O’Dowd: subservient relationship from unionists to grammars

Published: 26 Jun 2014 14:000 comments

EDUCATION Minister John O’Dowd has suggested that DUP MLA Lord Maurice Morrow’s “attitude” could be part of the reason why there has been a “failure” to date to deliver a new build for Devenish College.

John O'Dowd.

In an adjournment topic on post-primary education in Fermanagh, brought forward to the Assembly on Tuesday by Fermanagh and South Tyrone MLA Tom Elliott, Mr. O’Dowd told Lord Morrow: “You are a classic example of how not to influence someone in a good way. You excel at it. When you approach Ministers with the attitude that you approach me with, perhaps that is why there was a failure to deliver Devenish until I came into office.”

The debate on post-primary education in the County lasted late into the evening on Tuesday with both the Western Education and Library Board (WELB) and the Catholic Council for Maintained Schools (CCMS) once again coming under fire.

Referring to the controversial proposal to amalgamate Portora Royal with Collegiate Grammar Lord Morrow said Mr. O’Dowd now had the opportunity to “succeed where WELB has failed”.

Fermanagh and South Tyrone MLA, Sean Lynch questioned why WELB had “not facilitated the building of a working relationship between the schools”.

“That would be a much better approach to creating fundamental change than forcing organisations together,” he submitted.

“No one can escape the frustrations and anger felt in school communities throughout the county. The governing authorities must manage through engagement and by listening to school communities. I have no doubt that the Minister will take on board their views when the consultation period closes.”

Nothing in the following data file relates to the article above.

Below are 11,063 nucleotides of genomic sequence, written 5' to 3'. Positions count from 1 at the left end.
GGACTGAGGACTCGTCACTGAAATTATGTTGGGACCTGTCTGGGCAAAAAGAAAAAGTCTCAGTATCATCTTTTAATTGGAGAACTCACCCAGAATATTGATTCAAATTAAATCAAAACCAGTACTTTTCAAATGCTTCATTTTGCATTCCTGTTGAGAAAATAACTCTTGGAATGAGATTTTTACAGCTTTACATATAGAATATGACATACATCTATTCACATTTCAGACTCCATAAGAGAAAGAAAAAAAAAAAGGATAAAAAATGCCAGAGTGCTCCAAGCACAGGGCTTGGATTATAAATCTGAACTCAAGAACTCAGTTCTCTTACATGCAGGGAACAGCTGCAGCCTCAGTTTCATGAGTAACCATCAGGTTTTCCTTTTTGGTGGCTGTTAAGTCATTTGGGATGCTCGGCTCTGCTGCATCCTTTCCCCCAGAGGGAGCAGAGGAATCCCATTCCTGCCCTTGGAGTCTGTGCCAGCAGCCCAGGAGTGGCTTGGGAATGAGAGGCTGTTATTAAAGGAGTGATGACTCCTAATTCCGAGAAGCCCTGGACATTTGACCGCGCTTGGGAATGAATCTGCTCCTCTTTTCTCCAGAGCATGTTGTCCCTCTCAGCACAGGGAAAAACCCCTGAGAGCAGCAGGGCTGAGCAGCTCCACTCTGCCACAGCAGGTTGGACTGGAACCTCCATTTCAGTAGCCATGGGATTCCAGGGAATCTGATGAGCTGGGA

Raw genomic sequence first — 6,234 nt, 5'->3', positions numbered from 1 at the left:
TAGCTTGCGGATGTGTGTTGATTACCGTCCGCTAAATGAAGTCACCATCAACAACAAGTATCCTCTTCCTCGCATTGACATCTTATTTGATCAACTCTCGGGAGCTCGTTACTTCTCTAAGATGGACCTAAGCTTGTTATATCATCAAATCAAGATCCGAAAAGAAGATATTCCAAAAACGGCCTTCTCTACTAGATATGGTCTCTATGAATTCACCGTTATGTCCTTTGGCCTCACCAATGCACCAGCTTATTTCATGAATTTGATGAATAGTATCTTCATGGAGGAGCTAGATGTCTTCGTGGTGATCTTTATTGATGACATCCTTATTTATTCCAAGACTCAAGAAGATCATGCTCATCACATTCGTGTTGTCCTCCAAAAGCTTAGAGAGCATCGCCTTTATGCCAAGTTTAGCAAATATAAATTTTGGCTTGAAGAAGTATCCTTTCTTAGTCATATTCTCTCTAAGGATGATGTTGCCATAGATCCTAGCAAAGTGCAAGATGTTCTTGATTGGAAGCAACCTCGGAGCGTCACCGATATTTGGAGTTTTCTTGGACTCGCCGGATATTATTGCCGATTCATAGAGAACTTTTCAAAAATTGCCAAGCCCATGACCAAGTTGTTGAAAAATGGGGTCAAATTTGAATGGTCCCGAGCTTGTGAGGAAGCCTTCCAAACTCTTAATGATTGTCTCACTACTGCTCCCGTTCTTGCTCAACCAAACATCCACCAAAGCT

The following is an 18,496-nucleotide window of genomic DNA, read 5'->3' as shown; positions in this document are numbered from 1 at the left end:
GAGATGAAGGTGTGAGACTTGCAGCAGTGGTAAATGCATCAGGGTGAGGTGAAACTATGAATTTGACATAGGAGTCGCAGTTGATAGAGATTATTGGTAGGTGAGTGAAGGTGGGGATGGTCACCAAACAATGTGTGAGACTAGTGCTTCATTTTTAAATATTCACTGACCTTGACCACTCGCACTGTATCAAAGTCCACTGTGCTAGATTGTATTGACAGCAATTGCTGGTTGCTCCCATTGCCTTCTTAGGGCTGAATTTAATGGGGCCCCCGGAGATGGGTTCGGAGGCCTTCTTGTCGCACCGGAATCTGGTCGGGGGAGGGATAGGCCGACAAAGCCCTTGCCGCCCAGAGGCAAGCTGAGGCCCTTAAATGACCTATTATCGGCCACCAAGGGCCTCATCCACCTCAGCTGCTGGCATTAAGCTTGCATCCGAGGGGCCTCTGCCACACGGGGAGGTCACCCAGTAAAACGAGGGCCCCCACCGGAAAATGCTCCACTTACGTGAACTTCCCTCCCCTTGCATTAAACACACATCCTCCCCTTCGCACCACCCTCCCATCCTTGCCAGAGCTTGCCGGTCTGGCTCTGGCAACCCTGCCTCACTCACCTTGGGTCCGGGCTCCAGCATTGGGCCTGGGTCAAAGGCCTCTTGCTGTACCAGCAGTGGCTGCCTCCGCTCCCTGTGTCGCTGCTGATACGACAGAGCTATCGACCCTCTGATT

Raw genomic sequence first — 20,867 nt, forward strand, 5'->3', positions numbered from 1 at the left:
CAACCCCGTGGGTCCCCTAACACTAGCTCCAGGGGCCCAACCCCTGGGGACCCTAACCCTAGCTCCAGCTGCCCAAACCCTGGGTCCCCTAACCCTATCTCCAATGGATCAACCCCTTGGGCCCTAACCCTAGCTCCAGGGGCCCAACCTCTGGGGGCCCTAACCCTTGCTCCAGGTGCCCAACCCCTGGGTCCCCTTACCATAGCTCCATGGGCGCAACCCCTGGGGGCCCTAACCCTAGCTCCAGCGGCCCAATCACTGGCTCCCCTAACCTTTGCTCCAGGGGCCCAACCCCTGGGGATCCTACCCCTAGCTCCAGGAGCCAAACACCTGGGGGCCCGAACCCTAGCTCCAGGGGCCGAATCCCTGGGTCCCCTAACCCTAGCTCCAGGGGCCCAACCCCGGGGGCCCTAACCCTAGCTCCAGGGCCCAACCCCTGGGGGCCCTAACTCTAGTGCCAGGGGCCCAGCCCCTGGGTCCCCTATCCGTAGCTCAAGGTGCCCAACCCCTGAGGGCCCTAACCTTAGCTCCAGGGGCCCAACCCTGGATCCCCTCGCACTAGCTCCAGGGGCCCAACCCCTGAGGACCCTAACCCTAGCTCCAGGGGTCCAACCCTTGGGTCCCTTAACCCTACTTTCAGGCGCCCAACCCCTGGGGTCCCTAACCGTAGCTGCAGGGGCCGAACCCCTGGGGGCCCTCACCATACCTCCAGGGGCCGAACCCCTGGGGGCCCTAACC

His party colleague Phil Flanagan said the proposed merge was very viewed by many as “an aggressive takeover”.

And he referred too, to the delays for Devenish College’s new school.

“The issues facing this school will not all be solved by a new build,” he added, “Without agreement on a way forward for the controlled sector, Devenish will remain in a difficult position.”

And he said local communities were being left to come up with solutions to save their schools.

“It is striking that some of the primary schools want to work together but the managing authorities are resisting it, yet, when schools do not want to work together, the managing authorities are forcing it upon them. That tells us everything that we need to know about what is going on with the managing authorities in Fermanagh,” he said.

Mr. O’Dowd said the biggest problem facing the controlled sector in Fermanagh was a “subservient relationship with the voluntary grammar sector” by the unionist community.

“It has been detrimental to attitudes towards education and perceptions around education, and it has been detrimental to non-selective schools in the controlled sector,” he submitted.

“Belated, misinformed challenges to me will not hide that. If you are serious about education for all and about the needs of communities, whether they be in Fermanagh or elsewhere, you need to review your own policy.”

The Minister was insistent that Devenish would get its new school.

“When I stand here in the Chamber and say that a new school will be built for Devenish, it does not suddenly appear. It does not magically pop up. There has to be a considerable amount of preparation work on business cases and economic appraisals. All of that takes time to go through.

In due course, there will be an economic appraisal from the Western Board about moving Devenish forward. I have committed in the past to building Devenish, and I will build Devenish going forward. “One challenge facing Devenish is falling enrolments. Is that surprising when elected representatives from the area stand up and tell people that it will never be built?” he added.

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